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I must say the intricate detail and range of instrumentation — the fusion of the synthetic and analogue — creates a deeply immersive journey that becomes more meaningful each time I venture down ‘Lullabies And Nightmares’. For example, I love the use of live drums (Quinn Kirchner) on certain tracks (‘Plastic People’, in particular) and the pristine production by Erik Hall. Can you talk me through the challenges (if any) of capturing the special spark of spontaneity as you added layers of instrumentation to these tracks, and the complexity that must be involved when fusing electronic elements and acoustic sounds of trumpet into a composition?

JW: I’ve been playing with Quinn for a number of years now and I knew that having him come over and put his voice on what we (Erik Hall and myself) had been working on would be great. At the time, we didn’t have anything finished, just a ton of one takes, most of which ended up in the trash. Quinn must have played on 12 songs or something. I spent a number of weeks going through what had been recorded and basically picked out what I wanted to use. There’s definitely an intent there. Layers, tape echo layers, all sorts of top secret drum stuff. :)

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The title for me is such a fitting testament to the record’s sonic journey: it really captures the ethereal, mysterious atmosphere (that is brilliantly sustained throughout the eleven tracks) and the wonderful contrast between light and dark. Please discuss the title choice and indeed, the themes of ‘Lullabies And Nightmares’ and what it means for you? I simply love how you feel an out-pour of emotion being unleashed from the sonic timbres and textures across the record’s awe-inspiring sonic terrain.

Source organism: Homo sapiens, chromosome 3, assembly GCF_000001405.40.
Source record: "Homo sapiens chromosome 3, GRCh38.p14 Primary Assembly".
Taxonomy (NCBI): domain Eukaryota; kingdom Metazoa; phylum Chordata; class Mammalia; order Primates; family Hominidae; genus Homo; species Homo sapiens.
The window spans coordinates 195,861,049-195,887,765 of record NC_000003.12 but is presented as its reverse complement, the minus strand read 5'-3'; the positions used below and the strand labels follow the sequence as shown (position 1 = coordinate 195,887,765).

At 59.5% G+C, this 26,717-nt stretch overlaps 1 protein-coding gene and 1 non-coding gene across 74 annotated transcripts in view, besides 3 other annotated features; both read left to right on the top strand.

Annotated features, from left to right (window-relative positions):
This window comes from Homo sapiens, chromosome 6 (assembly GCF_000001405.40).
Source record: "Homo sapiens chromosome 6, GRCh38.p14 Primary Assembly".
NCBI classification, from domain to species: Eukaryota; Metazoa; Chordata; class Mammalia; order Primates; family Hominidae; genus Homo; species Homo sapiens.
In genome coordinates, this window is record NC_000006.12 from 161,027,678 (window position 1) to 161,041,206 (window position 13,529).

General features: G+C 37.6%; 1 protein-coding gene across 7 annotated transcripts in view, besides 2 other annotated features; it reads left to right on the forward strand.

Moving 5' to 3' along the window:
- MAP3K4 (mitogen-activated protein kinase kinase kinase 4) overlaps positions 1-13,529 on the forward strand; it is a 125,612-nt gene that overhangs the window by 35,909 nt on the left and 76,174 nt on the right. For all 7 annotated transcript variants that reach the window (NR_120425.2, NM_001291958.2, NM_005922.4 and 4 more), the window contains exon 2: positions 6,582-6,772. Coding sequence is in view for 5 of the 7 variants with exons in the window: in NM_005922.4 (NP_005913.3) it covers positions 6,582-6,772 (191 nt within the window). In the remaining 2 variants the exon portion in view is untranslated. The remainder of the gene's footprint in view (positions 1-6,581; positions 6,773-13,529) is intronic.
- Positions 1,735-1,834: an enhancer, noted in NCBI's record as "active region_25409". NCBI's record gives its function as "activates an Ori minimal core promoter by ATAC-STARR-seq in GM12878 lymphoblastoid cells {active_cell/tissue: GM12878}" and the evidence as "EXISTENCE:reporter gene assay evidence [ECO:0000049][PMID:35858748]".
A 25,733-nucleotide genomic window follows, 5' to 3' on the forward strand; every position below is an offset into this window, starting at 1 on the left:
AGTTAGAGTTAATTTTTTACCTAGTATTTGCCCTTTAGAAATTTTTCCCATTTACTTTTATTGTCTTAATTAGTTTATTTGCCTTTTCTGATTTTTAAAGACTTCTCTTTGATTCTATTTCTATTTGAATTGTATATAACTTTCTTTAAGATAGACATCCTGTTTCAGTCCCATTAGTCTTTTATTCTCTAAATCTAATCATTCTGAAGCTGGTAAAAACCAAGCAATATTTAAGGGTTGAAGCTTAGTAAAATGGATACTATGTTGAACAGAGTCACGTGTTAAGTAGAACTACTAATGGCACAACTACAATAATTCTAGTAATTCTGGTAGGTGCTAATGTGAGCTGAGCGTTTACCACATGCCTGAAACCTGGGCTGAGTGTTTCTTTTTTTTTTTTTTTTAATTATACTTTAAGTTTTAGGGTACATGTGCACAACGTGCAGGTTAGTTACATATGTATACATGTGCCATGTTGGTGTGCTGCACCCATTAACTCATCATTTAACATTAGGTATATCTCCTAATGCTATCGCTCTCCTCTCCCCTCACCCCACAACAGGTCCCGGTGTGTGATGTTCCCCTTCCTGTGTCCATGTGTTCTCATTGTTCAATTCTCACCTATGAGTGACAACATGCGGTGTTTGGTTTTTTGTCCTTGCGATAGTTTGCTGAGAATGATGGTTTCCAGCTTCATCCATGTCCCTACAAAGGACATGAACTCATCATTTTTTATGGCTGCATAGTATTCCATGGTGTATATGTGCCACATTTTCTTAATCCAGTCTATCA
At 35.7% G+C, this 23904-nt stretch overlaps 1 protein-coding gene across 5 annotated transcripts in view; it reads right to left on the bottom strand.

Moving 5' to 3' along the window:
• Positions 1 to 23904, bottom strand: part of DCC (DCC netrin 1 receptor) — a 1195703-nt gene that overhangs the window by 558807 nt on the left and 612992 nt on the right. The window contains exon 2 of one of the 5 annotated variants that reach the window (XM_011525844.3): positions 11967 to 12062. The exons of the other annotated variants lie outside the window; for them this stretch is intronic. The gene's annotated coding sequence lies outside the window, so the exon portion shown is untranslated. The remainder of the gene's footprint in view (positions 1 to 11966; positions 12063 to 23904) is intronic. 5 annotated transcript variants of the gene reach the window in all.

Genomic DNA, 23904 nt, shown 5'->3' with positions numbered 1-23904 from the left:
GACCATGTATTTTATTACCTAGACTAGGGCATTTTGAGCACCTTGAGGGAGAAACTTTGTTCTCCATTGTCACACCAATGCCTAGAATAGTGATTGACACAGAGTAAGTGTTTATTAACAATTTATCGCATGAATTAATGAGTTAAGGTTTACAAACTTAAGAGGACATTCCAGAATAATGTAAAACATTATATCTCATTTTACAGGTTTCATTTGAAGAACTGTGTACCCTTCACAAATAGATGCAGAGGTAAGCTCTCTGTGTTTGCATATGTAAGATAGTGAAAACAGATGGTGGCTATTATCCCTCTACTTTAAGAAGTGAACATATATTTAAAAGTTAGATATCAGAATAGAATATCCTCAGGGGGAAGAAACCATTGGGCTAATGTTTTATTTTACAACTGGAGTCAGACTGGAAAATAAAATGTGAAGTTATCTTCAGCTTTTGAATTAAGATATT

JW: Thanks Mark. The title is really just about life. Sometimes it’s really great and other times it’s really bad. So there wasn’t really any decision made about having an album with titles that were about dreaming or anything like that. It must have just been were my head was. All of the songs were titles with the first thing that came to my mind, and that was that. ‘Sister Sleeper’, for example. I’m not sure what that means, but the words popped in my head and I liked the imagery they created and so that was that.

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My personal favourite must be the album’s title-track. I have listened to this sprawling opus innumerable times, and still find new meanings and hidden details. The moment that layers of uplifting brass sounds arrive into the forefront of the mix is nothing short of breathtaking. The song is built on several distinct movements, I feel, where a wonderful dynamic and feel is forever sweeping before your eyes. Can you shine some light on this piece please, Justin? Which parts first came into the picture and how did you manage to coalesce it together in the end? It’s a stunning tour de force.

JW: The opening bit was recorded in the first few days at Erik’s place in Chicago. It was just another take, if I remember correctly it was the 11th take we did. From that I did a pass with the sequencer and that was the form. I had a few beers and did a pass with the trumpet. Had a few more beers and did a pass with the EVI and then the next day added on some horn section style parts. I agree that in looking at it first and all at once, it seems fairly epic, but it’s really just a few first takes that are all responding to the thing that came before them. I don’t know how it happened and I’m not sure I can recreate it. I do know that I wanted it to be simple and beautiful and that’s what I tried to do.

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I love the held sounds of the trumpet. It reminds me of Colin Stetson’s work and some of the releases from the ECM label. Can you recount for me your memories of first playing the trumpet and how your technique has developed?

JW: My first trumpet was given to me by Louis Smith. He’s a great Blue Note recording artist and a wonderful man. I’d say that early on I was mostly influenced by him and the more traditional jazz icons. I wanted to play like Freddie Hubbard and Miles Davis. I wasn’t really that great of a trumpet player though, so I tried really really hard and often did more damage than good. I moved to New York to study with Laurie Frink, who just passed, and she helped me figure out how to play the trumpet. Now I really do know how to play the trumpet exactly how I want to play it, and it’s really fun for me. After spending most of my life trying really hard to become great at something, I’d say that now I really don’t think about it too much. It’s definitely freed me up to pursue things like this. But yeah, at first it was Miles Davis and Bebop, now it’s just whatever comes to mind.